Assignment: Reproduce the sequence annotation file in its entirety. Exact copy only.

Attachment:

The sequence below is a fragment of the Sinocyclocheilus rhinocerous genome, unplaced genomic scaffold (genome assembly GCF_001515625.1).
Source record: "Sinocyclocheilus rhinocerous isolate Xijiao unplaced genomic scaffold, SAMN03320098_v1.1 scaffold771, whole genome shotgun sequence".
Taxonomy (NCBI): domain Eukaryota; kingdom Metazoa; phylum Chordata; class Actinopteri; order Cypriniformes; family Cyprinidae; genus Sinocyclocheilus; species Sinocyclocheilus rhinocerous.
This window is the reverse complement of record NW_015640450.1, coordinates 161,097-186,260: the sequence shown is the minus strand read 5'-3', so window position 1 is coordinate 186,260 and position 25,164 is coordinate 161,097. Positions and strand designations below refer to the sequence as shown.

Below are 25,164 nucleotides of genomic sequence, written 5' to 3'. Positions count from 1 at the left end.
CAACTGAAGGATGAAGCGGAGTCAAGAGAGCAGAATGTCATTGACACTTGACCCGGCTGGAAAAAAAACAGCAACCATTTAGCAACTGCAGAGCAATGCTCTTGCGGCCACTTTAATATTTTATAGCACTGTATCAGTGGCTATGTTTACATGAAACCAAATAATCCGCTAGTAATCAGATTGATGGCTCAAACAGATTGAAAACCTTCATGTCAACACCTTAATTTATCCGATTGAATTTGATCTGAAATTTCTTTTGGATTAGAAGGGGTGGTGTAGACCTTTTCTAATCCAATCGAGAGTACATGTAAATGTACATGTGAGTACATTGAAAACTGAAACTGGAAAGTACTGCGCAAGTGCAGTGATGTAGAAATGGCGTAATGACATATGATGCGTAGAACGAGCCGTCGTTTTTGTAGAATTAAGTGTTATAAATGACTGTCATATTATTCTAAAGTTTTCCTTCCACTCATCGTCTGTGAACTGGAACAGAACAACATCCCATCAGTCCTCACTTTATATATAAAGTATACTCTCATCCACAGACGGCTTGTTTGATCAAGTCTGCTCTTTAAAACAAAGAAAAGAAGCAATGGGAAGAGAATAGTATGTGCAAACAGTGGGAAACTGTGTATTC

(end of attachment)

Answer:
The sequence below is a fragment of the Sinocyclocheilus rhinocerous genome, unplaced genomic scaffold (genome assembly GCF_001515625.1).
Source record: "Sinocyclocheilus rhinocerous isolate Xijiao unplaced genomic scaffold, SAMN03320098_v1.1 scaffold771, whole genome shotgun sequence".
Taxonomy (NCBI): domain Eukaryota; kingdom Metazoa; phylum Chordata; class Actinopteri; order Cypriniformes; family Cyprinidae; genus Sinocyclocheilus; species Sinocyclocheilus rhinocerous.
This window is the reverse complement of record NW_015640450.1, coordinates 161,097-186,260: the sequence shown is the minus strand read 5'-3', so window position 1 is coordinate 186,260 and position 25,164 is coordinate 161,097. Positions and strand designations below refer to the sequence as shown.

Below are 25,164 nucleotides of genomic sequence, written 5' to 3'. Positions count from 1 at the left end.
CAACTGAAGGATGAAGCGGAGTCAAGAGAGCAGAATGTCATTGACACTTGACCCGGCTGGAAAAAAAACAGCAACCATTTAGCAACTGCAGAGCAATGCTCTTGCGGCCACTTTAATATTTTATAGCACTGTATCAGTGGCTATGTTTACATGAAACCAAATAATCCGCTAGTAATCAGATTGATGGCTCAAACAGATTGAAAACCTTCATGTCAACACCTTAATTTATCCGATTGAATTTGATCTGAAATTTCTTTTGGATTAGAAGGGGTGGTGTAGACCTTTTCTAATCCAATCGAGAGTACATGTAAATGTACATGTGAGTACATTGAAAACTGAAACTGGAAAGTACTGCGCAAGTGCAGTGATGTAGAAATGGCGTAATGACATATGATGCGTAGAACGAGCCGTCGTTTTTGTAGAATTAAGTGTTATAAATGACTGTCATATTATTCTAAAGTTTTCCTTCCACTCATCGTCTGTGAACTGGAACAGAACAACATCCCATCAGTCCTCACTTTATATATAAAGTATACTCTCATCCACAGACGGCTTGTTTGATCAAGTCTGCTCTTTAAAACAAAGAAAAGAAGCAATGGGAAGAGAATAGTATGTGCAAACAGTGGGAAACTGTGTATTC